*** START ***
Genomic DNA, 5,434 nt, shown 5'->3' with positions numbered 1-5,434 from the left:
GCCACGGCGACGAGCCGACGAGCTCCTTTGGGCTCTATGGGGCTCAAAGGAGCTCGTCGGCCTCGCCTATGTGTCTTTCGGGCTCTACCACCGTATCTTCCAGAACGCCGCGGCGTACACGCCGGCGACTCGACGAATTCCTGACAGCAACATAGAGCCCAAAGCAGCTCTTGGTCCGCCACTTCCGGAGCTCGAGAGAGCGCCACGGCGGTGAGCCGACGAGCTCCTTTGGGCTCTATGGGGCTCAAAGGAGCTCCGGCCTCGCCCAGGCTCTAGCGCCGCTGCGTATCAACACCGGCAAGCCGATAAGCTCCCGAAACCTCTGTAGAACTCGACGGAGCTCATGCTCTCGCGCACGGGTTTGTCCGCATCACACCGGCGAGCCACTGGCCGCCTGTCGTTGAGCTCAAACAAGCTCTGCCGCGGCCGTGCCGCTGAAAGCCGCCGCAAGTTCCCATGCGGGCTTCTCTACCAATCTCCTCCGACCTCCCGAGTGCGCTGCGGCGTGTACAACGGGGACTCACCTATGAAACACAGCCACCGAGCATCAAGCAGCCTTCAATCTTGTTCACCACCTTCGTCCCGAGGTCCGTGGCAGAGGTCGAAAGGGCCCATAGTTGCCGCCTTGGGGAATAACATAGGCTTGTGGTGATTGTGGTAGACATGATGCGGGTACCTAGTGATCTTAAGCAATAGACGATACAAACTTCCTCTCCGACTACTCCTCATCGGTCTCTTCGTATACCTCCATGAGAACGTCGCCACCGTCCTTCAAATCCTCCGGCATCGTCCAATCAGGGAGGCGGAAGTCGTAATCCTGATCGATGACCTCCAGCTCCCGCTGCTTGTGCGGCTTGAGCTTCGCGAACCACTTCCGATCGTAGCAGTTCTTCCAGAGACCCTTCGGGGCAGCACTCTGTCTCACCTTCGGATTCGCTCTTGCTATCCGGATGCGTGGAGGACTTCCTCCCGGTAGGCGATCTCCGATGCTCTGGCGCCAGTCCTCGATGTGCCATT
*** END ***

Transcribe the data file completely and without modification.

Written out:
Genomic DNA, 5,434 nt, shown 5'->3' with positions numbered 1-5,434 from the left:
GCCACGGCGACGAGCCGACGAGCTCCTTTGGGCTCTATGGGGCTCAAAGGAGCTCGTCGGCCTCGCCTATGTGTCTTTCGGGCTCTACCACCGTATCTTCCAGAACGCCGCGGCGTACACGCCGGCGACTCGACGAATTCCTGACAGCAACATAGAGCCCAAAGCAGCTCTTGGTCCGCCACTTCCGGAGCTCGAGAGAGCGCCACGGCGGTGAGCCGACGAGCTCCTTTGGGCTCTATGGGGCTCAAAGGAGCTCCGGCCTCGCCCAGGCTCTAGCGCCGCTGCGTATCAACACCGGCAAGCCGATAAGCTCCCGAAACCTCTGTAGAACTCGACGGAGCTCATGCTCTCGCGCACGGGTTTGTCCGCATCACACCGGCGAGCCACTGGCCGCCTGTCGTTGAGCTCAAACAAGCTCTGCCGCGGCCGTGCCGCTGAAAGCCGCCGCAAGTTCCCATGCGGGCTTCTCTACCAATCTCCTCCGACCTCCCGAGTGCGCTGCGGCGTGTACAACGGGGACTCACCTATGAAACACAGCCACCGAGCATCAAGCAGCCTTCAATCTTGTTCACCACCTTCGTCCCGAGGTCCGTGGCAGAGGTCGAAAGGGCCCATAGTTGCCGCCTTGGGGAATAACATAGGCTTGTGGTGATTGTGGTAGACATGATGCGGGTACCTAGTGATCTTAAGCAATAGACGATACAAACTTCCTCTCCGACTACTCCTCATCGGTCTCTTCGTATACCTCCATGAGAACGTCGCCACCGTCCTTCAAATCCTCCGGCATCGTCCAATCAGGGAGGCGGAAGTCGTAATCCTGATCGATGACCTCCAGCTCCCGCTGCTTGTGCGGCTTGAGCTTCGCGAACCACTTCCGATCGTAGCAGTTCTTCCAGAGACCCTTCGGGGCAGCACTCTGTCTCACCTTCGGATTCGCTCTTGCTATCCGGATGCGTGGAGGACTTCCTCCCGGTAGGCGATCTCCGATGCTCTGGCGCCAGTCCTCGATGTGCCATT